Former New York Mayor Michael Bloomberg loves self-driving cars, or autonomous vehicles (AVs). He thinks that they are going to change the world; he is quoted in the Washington Post:
The advent of autonomous cars is one of the most exciting developments ever to happen to cities," Bloomberg said. "And if mayors collaborate with one another, and with partners in the private sector, they can improve people’s lives in ways we can only imagine today."
James Anderson, who works for Bloomberg Philanthropies, expands on the theme:
"This is a once-in-a-generation opportunity for cities to address some of their most challenging issues, from pedestrian safety to carbon reduction to economic mobility”.There is no question that if they can be made to work safely and play nice with others, that AVs will have a dramatic impact on our cities. The problem comes when you see headlines in Bloomberg like this one: Super-Cheap Driverless Taxis May Kick Mass Transit to the Curb
The authors note that new, cheap self-driving taxis could be problematic competitors for public transit:
As prices fall, the challenge for cities is that the cars may become too popular. Instead of complementing public transit, they may lure commuters away from buses and trains, inundating streets with drone cars.
Then they accentuate the positive:
Once companies work out the kinks, they say driverless technology may make traffic accidents nearly nonexistent. Computers don’t fall asleep at the wheel, get drunk or text while driving. Electric automated vehicles could reduce smog and greenhouse gases. Lower-priced taxis, meanwhile could make bus and train stations more accessible for suburban commuters, boosting mass transit ridership.
This is where it gets interesting. We are seeing more and more politicians trashing transit projects, claiming that they are being made obsolete by the coming AV revolution. Beverly Hills is going to rely on them to take people to the new transit line. In Hamilton, Ontario, those fighting a new light rail transit line believe AVs would be a much better alternative.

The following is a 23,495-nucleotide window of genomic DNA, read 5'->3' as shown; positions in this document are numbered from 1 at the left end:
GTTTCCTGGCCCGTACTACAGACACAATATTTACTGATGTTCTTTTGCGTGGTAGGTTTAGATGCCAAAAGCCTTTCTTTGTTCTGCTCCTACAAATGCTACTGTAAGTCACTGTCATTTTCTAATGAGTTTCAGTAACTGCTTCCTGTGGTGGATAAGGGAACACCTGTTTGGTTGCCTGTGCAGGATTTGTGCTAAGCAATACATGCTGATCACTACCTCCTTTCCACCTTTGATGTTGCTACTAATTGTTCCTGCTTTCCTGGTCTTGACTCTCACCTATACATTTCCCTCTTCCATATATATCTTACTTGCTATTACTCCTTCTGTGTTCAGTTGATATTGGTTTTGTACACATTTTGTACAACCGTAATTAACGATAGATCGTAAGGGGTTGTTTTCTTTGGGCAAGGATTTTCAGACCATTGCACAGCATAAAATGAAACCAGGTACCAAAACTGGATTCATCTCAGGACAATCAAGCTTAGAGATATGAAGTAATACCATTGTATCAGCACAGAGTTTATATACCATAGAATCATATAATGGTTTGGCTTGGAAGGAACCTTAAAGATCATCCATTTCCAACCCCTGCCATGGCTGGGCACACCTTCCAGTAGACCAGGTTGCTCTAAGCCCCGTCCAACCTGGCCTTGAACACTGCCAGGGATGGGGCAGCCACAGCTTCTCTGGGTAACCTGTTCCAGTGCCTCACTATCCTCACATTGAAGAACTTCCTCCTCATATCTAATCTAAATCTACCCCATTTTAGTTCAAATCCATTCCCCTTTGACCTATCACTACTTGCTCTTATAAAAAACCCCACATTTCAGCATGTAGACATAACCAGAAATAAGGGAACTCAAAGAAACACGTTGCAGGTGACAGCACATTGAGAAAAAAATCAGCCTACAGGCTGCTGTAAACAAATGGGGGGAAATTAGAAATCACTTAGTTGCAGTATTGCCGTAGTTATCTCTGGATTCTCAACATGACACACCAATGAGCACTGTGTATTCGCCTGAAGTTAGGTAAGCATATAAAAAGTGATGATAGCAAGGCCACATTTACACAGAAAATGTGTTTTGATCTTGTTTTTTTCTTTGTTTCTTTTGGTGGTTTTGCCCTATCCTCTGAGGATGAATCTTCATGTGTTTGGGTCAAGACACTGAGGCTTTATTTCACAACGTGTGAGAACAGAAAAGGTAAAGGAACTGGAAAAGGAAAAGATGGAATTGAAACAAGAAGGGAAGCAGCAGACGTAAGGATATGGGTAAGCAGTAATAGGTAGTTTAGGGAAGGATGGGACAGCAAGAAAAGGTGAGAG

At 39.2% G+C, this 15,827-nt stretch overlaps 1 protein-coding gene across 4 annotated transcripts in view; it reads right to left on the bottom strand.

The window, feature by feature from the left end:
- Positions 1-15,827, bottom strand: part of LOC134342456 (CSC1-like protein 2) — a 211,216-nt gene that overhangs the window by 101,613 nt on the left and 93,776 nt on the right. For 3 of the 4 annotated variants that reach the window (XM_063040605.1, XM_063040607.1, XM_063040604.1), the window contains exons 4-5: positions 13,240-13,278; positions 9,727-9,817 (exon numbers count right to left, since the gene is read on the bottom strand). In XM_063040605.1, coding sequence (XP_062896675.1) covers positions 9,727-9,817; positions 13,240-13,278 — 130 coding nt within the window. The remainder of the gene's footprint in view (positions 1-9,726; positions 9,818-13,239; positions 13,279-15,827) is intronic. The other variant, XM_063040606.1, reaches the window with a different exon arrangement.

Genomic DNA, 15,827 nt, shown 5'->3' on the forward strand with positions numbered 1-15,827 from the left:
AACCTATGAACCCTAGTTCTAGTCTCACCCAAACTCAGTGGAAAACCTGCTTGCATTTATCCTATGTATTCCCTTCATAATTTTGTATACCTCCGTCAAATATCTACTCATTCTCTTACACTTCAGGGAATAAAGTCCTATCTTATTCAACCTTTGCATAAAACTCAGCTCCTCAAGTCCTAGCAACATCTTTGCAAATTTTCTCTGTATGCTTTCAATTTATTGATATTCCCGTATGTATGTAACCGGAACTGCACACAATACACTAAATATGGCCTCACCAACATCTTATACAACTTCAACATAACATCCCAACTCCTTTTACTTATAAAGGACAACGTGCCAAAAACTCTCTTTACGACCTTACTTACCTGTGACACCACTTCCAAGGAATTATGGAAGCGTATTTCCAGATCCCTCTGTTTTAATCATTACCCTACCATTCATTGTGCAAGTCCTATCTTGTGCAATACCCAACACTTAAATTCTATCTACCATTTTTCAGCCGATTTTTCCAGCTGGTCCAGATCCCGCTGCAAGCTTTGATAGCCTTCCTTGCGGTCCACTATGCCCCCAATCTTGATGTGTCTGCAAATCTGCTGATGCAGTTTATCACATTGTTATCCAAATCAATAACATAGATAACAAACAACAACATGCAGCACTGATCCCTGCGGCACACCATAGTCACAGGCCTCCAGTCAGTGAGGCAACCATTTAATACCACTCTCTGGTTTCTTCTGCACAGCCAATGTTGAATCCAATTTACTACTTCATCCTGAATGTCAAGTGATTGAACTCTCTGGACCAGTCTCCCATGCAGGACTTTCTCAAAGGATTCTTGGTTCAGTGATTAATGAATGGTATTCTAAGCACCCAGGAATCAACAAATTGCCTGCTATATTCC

But might the transition phase to the Internet of Things, driverless cars, and a sharing economy be well-served by a fleet of driverless vehicles programmed to behave just like an LRT, but with far more flexibility and far less disruption? And it looks to me that we could get there at least as fast as we could get to a fully functioning LRT. And, it could be phased in without major disruptions.
Transportation expert Jarrett Walker has noted that it just doesn’t scale, that AVs might be useful in outer suburbia and rural areas, but that it cannot replace mass transit in cities.
That’s because it takes lots of people out of big transit vehicles and puts them into small ones, which increases the total number of vehicles on the road at any time. …When we are talking about space, we are talking about geometry, not engineering, and technology never changes geometry. You must solve a problem spatially before you have really solved it.
Smart cities aren’t just the ones that chase the latest technology fads. They’re the ones that think carefully about the spatial, geometric problem that a dense city is. Because if it doesn’t work geometrically, it doesn’t work.
I am a huge fan of Mike Bloomberg, but really, here is the guy who promoted active transportation more than anyone else, who built miles of bike lanes and promoted stairs, so big on healthy living. He knew that the urban solution was to get people walking and biking. And yet he seems to have lost sight of this in the glare of the AV headlights.
Watch this video of a Tesla car in autopilot mode. Look where it is going from and to, and the kind of roads that it is driving on. This is the real future of the autonomous vehicle: well-to-do suburbanites going from house to office. Will this play in cities?